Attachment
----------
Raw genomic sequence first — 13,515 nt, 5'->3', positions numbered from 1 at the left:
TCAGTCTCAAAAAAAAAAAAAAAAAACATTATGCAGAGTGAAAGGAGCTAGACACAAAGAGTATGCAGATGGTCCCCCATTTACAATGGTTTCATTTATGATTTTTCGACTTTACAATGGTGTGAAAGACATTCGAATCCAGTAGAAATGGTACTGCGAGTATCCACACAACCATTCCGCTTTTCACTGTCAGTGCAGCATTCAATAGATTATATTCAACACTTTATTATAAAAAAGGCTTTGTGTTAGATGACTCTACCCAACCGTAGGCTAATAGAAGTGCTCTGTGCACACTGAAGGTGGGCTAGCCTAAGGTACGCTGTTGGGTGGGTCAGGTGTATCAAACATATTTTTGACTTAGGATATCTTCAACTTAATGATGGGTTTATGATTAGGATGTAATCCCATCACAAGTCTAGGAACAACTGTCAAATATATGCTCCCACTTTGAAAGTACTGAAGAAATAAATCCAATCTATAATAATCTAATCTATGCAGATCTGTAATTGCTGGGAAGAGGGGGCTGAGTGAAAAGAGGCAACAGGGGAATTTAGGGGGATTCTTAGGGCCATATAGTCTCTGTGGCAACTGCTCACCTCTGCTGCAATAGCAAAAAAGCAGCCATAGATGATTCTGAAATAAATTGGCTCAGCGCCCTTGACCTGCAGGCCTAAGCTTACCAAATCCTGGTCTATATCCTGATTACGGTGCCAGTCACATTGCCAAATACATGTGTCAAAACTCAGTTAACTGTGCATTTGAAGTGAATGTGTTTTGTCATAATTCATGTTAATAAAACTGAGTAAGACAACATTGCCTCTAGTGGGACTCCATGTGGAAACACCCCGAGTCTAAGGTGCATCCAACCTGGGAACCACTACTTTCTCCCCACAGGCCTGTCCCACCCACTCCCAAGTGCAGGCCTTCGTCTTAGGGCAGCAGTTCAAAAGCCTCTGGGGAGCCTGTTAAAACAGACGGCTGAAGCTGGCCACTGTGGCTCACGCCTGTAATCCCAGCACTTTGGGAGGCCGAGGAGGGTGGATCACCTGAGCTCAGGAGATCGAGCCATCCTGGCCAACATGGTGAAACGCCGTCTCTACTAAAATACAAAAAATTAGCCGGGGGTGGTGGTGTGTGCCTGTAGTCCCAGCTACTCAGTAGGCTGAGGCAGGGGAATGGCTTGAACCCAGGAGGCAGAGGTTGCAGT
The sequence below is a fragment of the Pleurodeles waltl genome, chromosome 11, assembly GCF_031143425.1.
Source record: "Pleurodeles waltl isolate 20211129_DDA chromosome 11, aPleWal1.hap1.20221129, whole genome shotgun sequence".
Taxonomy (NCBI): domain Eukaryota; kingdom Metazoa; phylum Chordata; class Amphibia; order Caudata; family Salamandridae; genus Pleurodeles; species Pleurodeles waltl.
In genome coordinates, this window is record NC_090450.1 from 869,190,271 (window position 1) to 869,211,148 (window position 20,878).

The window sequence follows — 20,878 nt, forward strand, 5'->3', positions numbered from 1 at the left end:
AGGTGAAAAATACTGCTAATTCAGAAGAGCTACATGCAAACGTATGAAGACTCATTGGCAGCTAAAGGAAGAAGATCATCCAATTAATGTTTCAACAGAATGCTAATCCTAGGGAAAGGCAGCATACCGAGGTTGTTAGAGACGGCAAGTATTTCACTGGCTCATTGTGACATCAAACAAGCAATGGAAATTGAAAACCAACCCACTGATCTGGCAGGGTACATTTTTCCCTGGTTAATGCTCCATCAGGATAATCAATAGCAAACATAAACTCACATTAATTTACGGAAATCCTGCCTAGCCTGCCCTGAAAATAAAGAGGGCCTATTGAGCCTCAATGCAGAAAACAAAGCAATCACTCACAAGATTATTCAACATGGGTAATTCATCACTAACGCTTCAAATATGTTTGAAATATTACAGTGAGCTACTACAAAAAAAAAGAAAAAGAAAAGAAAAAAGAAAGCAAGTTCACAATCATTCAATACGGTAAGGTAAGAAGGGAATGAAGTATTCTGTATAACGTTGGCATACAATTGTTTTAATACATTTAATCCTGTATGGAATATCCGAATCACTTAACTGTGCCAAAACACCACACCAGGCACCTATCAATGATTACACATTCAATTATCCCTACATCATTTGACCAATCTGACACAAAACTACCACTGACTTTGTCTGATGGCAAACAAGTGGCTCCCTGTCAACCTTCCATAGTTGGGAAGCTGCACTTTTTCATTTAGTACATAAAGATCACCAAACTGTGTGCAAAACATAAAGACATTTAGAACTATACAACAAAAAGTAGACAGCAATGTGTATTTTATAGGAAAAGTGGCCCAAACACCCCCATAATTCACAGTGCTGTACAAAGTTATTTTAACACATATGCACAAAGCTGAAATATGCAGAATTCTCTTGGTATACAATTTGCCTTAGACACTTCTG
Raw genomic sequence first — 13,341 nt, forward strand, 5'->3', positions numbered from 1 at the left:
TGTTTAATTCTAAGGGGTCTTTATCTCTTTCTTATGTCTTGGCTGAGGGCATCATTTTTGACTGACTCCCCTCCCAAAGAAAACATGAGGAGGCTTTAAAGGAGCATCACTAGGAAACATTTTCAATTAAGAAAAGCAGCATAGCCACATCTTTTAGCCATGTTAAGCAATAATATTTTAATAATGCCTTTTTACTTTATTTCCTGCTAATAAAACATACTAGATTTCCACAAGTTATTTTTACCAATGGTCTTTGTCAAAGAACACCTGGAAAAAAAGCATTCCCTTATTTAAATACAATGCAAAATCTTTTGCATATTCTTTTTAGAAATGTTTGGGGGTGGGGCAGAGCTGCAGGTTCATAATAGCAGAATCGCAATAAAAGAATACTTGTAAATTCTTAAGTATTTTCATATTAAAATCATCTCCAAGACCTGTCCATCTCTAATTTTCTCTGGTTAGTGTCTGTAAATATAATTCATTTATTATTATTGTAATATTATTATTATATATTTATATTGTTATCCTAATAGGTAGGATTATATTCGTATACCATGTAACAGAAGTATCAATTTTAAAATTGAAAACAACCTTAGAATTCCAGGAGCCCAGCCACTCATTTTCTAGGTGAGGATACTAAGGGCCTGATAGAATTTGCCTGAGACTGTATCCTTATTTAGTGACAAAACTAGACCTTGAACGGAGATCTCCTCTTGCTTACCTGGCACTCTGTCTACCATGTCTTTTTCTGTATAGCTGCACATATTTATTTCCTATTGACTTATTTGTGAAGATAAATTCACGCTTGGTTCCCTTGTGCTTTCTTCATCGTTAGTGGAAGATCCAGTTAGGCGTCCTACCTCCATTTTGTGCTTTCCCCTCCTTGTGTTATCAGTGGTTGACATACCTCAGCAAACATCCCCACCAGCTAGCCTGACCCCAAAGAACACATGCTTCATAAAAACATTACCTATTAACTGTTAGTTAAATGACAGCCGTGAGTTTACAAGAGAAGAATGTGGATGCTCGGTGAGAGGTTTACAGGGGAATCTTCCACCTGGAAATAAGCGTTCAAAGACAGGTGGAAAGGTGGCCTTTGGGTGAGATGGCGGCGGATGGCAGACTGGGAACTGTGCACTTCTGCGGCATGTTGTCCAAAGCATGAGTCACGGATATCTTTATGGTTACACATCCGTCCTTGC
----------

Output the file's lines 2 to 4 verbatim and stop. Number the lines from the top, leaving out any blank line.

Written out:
TCAGTCTCAAAAAAAAAAAAAAAAAACATTATGCAGAGTGAAAGGAGCTAGACACAAAGAGTATGCAGATGGTCCCCCATTTACAATGGTTTCATTTATGATTTTTCGACTTTACAATGGTGTGAAAGACATTCGAATCCAGTAGAAATGGTACTGCGAGTATCCACACAACCATTCCGCTTTTCACTGTCAGTGCAGCATTCAATAGATTATATTCAACACTTTATTATAAAAAAGGCTTTGTGTTAGATGACTCTACCCAACCGTAGGCTAATAGAAGTGCTCTGTGCACACTGAAGGTGGGCTAGCCTAAGGTACGCTGTTGGGTGGGTCAGGTGTATCAAACATATTTTTGACTTAGGATATCTTCAACTTAATGATGGGTTTATGATTAGGATGTAATCCCATCACAAGTCTAGGAACAACTGTCAAATATATGCTCCCACTTTGAAAGTACTGAAGAAATAAATCCAATCTATAATAATCTAATCTATGCAGATCTGTAATTGCTGGGAAGAGGGGGCTGAGTGAAAAGAGGCAACAGGGGAATTTAGGGGGATTCTTAGGGCCATATAGTCTCTGTGGCAACTGCTCACCTCTGCTGCAATAGCAAAAAAGCAGCCATAGATGATTCTGAAATAAATTGGCTCAGCGCCCTTGACCTGCAGGCCTAAGCTTACCAAATCCTGGTCTATATCCTGATTACGGTGCCAGTCACATTGCCAAATACATGTGTCAAAACTCAGTTAACTGTGCATTTGAAGTGAATGTGTTTTGTCATAATTCATGTTAATAAAACTGAGTAAGACAACATTGCCTCTAGTGGGACTCCATGTGGAAACACCCCGAGTCTAAGGTGCATCCAACCTGGGAACCACTACTTTCTCCCCACAGGCCTGTCCCACCCACTCCCAAGTGCAGGCCTTCGTCTTAGGGCAGCAGTTCAAAAGCCTCTGGGGAGCCTGTTAAAACAGACGGCTGAAGCTGGCCACTGTGGCTCACGCCTGTAATCCCAGCACTTTGGGAGGCCGAGGAGGGTGGATCACCTGAGCTCAGGAGATCGAGCCATCCTGGCCAACATGGTGAAACGCCGTCTCTACTAAAATACAAAAAATTAGCCGGGGGTGGTGGTGTGTGCCTGTAGTCCCAGCTACTCAGTAGGCTGAGGCAGGGGAATGGCTTGAACCCAGGAGGCAGAGGTTGCAGT
The sequence below is a fragment of the Pleurodeles waltl genome, chromosome 11, assembly GCF_031143425.1.
Source record: "Pleurodeles waltl isolate 20211129_DDA chromosome 11, aPleWal1.hap1.20221129, whole genome shotgun sequence".